Hypocrites Theatre production of No Exit

   
The Hypocrites present
   
No Exit
   
By Jean-Paul Sartre
Directed by
Sean Graney
at the
Athenaeum Theatre, 2936 N. Southport (map)
through July 11th  |   tickets: $20-$25   |   more info

reviewed by Barry Eitel

In order to receive a degree in theatre at my university, every student has to take an Intro to Design class. In this class, every student had to come up with a design concept for Jean-Paul Sartre’s existentialist spiel No Exit. And then we spent long hours drawing costume sketches and pinning together a model box. I’ve seen Sartre’s vision of hell set in a pirate-themed hotel, an emptied-out swimming pool,  and an Arkansas basement (in case Hypocrites Theatre production of No Exityou’re wondering, my own stayed pretty close to the stage direction’s Second Empire-style, with a few liberties, of course). So I was pretty excited to see how a full production of the play would pan out, especially in the hands of director Sean Graney and his Hypocrites.

Featuring a massive nude statue and bright pink walls, the ridiculous design did not disappoint.

For those that weren’t in my Intro to Design class, No Exit paints a grim picture of the afterlife, where you’re locked in a garish room with people you soon learn to hate. Trapped in the tiny dwelling are the journalist Garcin (Robert McLean), the Sapphic postal-clerk Inez (Samantha Gleisten), and the coquettish Estelle (Erin Barlow). They attempt to deal with the situation, forging and shattering alliances like Dante combined with “Survivor.” They famously learn that “hell is other people.” There’s a reason existentialists aren’t known for their cheerfulness.

I got the impression that there was some environmental theatre going on here—the hot, stuffy Athenaeum studio theatre provided the audience with their own Hell. Or maybe it’s all coincidence. Even if there really was no deliberate plan to find the most uncomfortable seats possible, the Hypocrites would be smart to take responsibility. The experience definitely helps you connect to the characters.

Graney and scenic designer Tom Burch demand intense physical acting from the cast. The room is tiny and crowded with furniture and bodies. On top of all this, the whole set is on a steep rake. The design requires accuracy and focus; any sloppiness could end in making the chaos too chaotic.

McLean, Barlow, and Gleisten clamor and climb wonderfully, conquering the walls, sloped floor, and sofas. The three claw at each other in lust, anger, and desperation. More importantly, they can balance their characters’ evil qualities with vulnerability and rational thinking. Sometimes they can’t get a firm grasp on Sartre’s lyrical language. McLean is particularly guilty here, sounding wooden and dull at bits. He clearly gets the pettiness and jealousy of Garcin, though. All three add enough personal quirks and charms to make these borderline psychopaths engaging. John Taflan, clad in the uniform of a Napoleonic army officer, is endlessly fascinating as the valet. He’s tall, weird, and intimidating, which is what I think the Craigslist ad for a doorman in Hell would ask for.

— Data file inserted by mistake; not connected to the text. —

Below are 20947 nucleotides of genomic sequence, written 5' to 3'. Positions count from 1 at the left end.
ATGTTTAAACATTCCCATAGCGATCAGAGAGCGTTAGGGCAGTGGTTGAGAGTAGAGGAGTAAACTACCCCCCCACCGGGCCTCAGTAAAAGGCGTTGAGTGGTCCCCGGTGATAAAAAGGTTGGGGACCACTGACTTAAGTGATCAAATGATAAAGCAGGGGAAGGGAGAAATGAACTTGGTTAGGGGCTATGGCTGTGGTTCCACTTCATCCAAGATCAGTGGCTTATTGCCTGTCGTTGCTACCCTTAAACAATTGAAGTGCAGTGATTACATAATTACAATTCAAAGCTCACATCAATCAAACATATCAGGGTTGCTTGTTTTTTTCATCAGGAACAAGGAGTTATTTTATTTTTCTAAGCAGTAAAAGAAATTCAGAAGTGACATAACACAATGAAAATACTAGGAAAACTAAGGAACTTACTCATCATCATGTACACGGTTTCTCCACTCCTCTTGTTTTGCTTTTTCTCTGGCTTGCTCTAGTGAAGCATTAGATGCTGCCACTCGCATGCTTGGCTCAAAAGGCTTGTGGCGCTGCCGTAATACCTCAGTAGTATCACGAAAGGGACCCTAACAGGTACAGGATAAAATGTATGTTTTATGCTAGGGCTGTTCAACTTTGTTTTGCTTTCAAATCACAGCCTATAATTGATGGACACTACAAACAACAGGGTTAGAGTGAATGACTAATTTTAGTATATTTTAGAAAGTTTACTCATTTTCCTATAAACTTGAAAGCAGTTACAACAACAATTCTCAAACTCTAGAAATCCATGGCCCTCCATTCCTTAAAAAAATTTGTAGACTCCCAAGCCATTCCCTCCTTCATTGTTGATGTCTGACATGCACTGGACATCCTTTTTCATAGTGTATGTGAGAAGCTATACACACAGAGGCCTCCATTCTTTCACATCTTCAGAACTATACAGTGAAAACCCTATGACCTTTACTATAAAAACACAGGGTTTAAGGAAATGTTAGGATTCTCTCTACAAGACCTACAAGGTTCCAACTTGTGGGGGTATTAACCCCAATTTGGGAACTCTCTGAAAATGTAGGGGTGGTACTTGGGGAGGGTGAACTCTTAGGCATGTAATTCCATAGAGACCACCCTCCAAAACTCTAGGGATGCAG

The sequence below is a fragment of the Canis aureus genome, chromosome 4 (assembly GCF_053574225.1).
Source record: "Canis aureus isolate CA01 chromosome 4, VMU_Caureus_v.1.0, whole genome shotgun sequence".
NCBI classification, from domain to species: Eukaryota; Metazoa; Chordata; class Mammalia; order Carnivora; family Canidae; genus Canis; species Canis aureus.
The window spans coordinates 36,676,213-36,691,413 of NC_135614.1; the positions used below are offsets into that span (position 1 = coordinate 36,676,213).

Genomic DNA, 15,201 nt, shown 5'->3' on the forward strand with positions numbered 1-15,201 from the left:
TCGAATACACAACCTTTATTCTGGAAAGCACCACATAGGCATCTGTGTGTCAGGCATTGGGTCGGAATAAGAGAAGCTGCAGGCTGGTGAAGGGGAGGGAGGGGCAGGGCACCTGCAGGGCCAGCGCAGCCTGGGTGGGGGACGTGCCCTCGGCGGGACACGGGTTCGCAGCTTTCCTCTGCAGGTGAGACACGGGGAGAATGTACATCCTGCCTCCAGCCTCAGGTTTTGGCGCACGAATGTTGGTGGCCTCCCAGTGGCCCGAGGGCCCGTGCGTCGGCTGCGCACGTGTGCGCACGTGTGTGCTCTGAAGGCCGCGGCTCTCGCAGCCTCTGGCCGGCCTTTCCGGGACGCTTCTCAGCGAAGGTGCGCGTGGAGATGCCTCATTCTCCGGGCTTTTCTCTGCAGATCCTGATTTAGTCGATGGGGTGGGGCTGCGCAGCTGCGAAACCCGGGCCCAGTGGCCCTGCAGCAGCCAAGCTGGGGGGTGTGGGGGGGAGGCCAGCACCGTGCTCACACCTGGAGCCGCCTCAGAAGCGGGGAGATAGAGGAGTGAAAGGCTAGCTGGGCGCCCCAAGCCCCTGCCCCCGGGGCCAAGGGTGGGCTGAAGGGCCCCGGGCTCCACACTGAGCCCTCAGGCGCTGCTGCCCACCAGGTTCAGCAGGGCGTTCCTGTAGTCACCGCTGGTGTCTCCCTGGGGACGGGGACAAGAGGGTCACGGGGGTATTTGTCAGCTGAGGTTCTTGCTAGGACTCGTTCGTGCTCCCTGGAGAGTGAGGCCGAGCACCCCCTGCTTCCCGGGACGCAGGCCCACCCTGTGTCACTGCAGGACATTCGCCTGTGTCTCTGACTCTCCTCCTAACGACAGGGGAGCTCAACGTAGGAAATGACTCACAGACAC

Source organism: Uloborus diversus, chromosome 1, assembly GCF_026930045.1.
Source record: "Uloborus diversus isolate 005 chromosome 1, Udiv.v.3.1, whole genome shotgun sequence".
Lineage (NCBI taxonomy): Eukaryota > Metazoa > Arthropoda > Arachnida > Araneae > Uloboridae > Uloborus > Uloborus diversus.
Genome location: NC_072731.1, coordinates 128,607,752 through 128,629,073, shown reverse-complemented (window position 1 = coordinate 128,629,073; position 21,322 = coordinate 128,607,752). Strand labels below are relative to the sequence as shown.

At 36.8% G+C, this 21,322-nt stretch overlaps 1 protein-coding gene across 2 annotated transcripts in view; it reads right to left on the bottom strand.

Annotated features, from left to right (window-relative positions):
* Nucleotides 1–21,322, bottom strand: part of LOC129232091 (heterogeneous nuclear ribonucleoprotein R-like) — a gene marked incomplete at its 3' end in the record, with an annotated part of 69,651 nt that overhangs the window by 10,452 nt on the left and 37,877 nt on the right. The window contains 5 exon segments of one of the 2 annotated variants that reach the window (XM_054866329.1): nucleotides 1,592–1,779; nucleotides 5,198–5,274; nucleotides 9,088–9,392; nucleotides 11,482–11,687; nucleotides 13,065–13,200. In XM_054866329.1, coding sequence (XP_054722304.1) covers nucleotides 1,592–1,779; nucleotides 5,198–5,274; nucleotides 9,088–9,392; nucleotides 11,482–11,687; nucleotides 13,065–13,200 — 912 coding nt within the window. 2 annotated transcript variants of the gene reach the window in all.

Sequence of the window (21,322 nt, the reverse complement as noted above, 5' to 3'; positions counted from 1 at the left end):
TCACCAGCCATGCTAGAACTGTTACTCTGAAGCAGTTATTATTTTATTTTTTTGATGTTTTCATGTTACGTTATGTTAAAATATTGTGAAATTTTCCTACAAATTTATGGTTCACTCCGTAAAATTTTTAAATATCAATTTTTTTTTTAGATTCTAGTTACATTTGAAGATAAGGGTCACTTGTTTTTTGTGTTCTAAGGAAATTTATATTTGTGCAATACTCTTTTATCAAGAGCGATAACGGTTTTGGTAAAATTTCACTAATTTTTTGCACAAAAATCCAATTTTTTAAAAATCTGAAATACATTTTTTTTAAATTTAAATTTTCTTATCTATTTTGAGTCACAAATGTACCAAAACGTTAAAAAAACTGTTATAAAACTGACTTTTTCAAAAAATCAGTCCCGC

Hypocrites Theatre production of No Exit

As with most Graney productions, there are exciting conceptual impositions on the text. Many work beautifully. All of the characters carry loads of cash on their person, but, alas, money doesn’t do much for you postmortem (it seems you can either flip coins or operate the vibrating chair). There’s one wonderful moment where Estelle throws fistfuls of change out of her purse, creating visual and aural bedlam.

Other choices don’t stick as well. For example, there’s a globe-stereo-thing the valet brings in. I appreciated the soundtrack it provided (Gaga, Beach Boys, the Police), but it just sort of ended up there. Then there is the cheetah-inspired costuming that begins to appear about three-quarters through. Graney also doesn’t quite find the ending—the story resolves a bit too much for a tale of eternal woe.

Basically, the concepts behind this No Exit were way better than the ones formulated by any freshman in my class. It could’ve been the weather, but I’d like to believe it was the fiery energy and dedication of the cast and team that made that theatre so sweltering. Graney’s version of Hell is no place I’d want to be.

   
   
Rating: ★★★